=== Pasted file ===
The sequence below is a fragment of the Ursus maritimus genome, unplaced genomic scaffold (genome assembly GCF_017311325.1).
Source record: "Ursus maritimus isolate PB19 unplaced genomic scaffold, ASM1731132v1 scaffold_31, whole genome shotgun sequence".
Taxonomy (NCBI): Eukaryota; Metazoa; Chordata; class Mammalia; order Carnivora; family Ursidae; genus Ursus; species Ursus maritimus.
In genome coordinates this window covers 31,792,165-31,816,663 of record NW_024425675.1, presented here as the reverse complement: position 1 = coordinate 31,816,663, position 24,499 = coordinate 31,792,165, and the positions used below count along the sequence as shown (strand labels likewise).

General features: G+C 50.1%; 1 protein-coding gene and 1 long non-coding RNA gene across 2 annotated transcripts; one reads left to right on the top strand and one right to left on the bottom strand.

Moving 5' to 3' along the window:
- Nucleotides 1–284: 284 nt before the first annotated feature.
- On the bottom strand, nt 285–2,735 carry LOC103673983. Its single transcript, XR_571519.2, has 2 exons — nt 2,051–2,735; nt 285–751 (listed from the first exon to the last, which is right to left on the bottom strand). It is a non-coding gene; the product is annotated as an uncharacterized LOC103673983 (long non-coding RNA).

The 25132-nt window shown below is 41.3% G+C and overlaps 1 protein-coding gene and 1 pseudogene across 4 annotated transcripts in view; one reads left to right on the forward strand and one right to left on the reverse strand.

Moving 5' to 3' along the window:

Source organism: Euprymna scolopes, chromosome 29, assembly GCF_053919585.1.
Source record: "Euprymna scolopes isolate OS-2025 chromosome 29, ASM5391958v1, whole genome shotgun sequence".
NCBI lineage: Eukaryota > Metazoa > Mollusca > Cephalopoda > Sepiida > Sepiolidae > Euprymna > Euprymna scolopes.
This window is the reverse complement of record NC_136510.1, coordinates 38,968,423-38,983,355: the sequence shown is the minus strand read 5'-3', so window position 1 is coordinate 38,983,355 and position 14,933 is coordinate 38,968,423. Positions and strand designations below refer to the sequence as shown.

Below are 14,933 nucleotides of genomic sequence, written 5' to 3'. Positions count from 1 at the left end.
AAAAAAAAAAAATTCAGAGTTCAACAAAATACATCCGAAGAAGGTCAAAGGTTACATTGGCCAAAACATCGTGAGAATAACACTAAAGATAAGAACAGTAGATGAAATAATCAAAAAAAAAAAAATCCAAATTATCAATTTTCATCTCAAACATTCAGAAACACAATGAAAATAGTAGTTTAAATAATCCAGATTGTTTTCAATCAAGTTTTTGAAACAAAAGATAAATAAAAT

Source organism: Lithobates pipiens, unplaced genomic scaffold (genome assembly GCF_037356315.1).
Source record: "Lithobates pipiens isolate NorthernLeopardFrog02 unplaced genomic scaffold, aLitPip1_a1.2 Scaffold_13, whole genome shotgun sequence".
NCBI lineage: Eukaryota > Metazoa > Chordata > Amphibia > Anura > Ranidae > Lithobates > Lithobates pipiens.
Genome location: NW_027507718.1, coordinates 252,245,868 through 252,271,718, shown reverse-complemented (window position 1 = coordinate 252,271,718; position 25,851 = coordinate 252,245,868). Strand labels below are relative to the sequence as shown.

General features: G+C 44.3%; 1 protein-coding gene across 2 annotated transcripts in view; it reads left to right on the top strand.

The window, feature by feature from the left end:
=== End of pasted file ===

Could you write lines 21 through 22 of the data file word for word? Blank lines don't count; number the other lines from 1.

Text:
General features: G+C 44.3%; 1 protein-coding gene across 2 annotated transcripts in view; it reads left to right on the top strand.

The window, feature by feature from the left end: